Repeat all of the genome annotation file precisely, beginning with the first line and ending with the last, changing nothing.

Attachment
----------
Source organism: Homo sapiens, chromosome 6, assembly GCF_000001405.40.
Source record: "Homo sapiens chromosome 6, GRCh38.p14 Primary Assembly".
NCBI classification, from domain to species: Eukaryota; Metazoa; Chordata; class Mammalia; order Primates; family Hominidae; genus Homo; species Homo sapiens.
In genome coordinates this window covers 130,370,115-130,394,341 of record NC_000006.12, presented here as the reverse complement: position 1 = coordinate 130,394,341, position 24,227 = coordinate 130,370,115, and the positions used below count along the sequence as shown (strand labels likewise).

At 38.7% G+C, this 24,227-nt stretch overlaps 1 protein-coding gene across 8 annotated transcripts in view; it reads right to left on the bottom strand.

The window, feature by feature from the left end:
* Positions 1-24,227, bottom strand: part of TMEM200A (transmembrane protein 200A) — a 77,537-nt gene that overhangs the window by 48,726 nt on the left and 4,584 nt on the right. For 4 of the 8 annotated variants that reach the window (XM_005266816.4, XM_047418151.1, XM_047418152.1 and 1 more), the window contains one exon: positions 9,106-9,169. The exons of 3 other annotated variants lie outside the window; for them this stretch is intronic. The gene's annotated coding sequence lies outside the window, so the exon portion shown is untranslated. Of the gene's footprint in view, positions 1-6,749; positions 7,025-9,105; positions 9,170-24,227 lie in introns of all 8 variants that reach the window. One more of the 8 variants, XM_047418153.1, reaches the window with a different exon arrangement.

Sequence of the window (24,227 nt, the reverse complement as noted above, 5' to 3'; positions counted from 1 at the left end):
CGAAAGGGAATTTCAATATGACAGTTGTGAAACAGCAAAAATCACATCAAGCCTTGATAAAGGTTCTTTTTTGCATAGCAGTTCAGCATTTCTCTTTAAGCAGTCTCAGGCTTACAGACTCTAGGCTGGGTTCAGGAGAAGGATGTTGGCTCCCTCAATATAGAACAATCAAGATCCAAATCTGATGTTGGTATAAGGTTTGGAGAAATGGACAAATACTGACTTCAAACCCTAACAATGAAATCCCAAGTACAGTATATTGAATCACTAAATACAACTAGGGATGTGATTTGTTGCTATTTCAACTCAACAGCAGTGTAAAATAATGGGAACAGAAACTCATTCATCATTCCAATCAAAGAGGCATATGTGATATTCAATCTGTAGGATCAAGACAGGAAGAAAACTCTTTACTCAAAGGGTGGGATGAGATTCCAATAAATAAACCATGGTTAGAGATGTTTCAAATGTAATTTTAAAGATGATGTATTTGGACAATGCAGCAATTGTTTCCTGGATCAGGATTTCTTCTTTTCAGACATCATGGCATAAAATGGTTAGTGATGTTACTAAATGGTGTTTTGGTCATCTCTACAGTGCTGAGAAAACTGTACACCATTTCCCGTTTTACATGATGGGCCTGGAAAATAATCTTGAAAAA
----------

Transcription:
Source organism: Homo sapiens, chromosome 6, assembly GCF_000001405.40.
Source record: "Homo sapiens chromosome 6, GRCh38.p14 Primary Assembly".
NCBI classification, from domain to species: Eukaryota; Metazoa; Chordata; class Mammalia; order Primates; family Hominidae; genus Homo; species Homo sapiens.
In genome coordinates this window covers 130,370,115-130,394,341 of record NC_000006.12, presented here as the reverse complement: position 1 = coordinate 130,394,341, position 24,227 = coordinate 130,370,115, and the positions used below count along the sequence as shown (strand labels likewise).

At 38.7% G+C, this 24,227-nt stretch overlaps 1 protein-coding gene across 8 annotated transcripts in view; it reads right to left on the bottom strand.

The window, feature by feature from the left end:
* Positions 1-24,227, bottom strand: part of TMEM200A (transmembrane protein 200A) — a 77,537-nt gene that overhangs the window by 48,726 nt on the left and 4,584 nt on the right. For 4 of the 8 annotated variants that reach the window (XM_005266816.4, XM_047418151.1, XM_047418152.1 and 1 more), the window contains one exon: positions 9,106-9,169. The exons of 3 other annotated variants lie outside the window; for them this stretch is intronic. The gene's annotated coding sequence lies outside the window, so the exon portion shown is untranslated. Of the gene's footprint in view, positions 1-6,749; positions 7,025-9,105; positions 9,170-24,227 lie in introns of all 8 variants that reach the window. One more of the 8 variants, XM_047418153.1, reaches the window with a different exon arrangement.

Sequence of the window (24,227 nt, the reverse complement as noted above, 5' to 3'; positions counted from 1 at the left end):
CGAAAGGGAATTTCAATATGACAGTTGTGAAACAGCAAAAATCACATCAAGCCTTGATAAAGGTTCTTTTTTGCATAGCAGTTCAGCATTTCTCTTTAAGCAGTCTCAGGCTTACAGACTCTAGGCTGGGTTCAGGAGAAGGATGTTGGCTCCCTCAATATAGAACAATCAAGATCCAAATCTGATGTTGGTATAAGGTTTGGAGAAATGGACAAATACTGACTTCAAACCCTAACAATGAAATCCCAAGTACAGTATATTGAATCACTAAATACAACTAGGGATGTGATTTGTTGCTATTTCAACTCAACAGCAGTGTAAAATAATGGGAACAGAAACTCATTCATCATTCCAATCAAAGAGGCATATGTGATATTCAATCTGTAGGATCAAGACAGGAAGAAAACTCTTTACTCAAAGGGTGGGATGAGATTCCAATAAATAAACCATGGTTAGAGATGTTTCAAATGTAATTTTAAAGATGATGTATTTGGACAATGCAGCAATTGTTTCCTGGATCAGGATTTCTTCTTTTCAGACATCATGGCATAAAATGGTTAGTGATGTTACTAAATGGTGTTTTGGTCATCTCTACAGTGCTGAGAAAACTGTACACCATTTCCCGTTTTACATGATGGGCCTGGAAAATAATCTTGAAAAA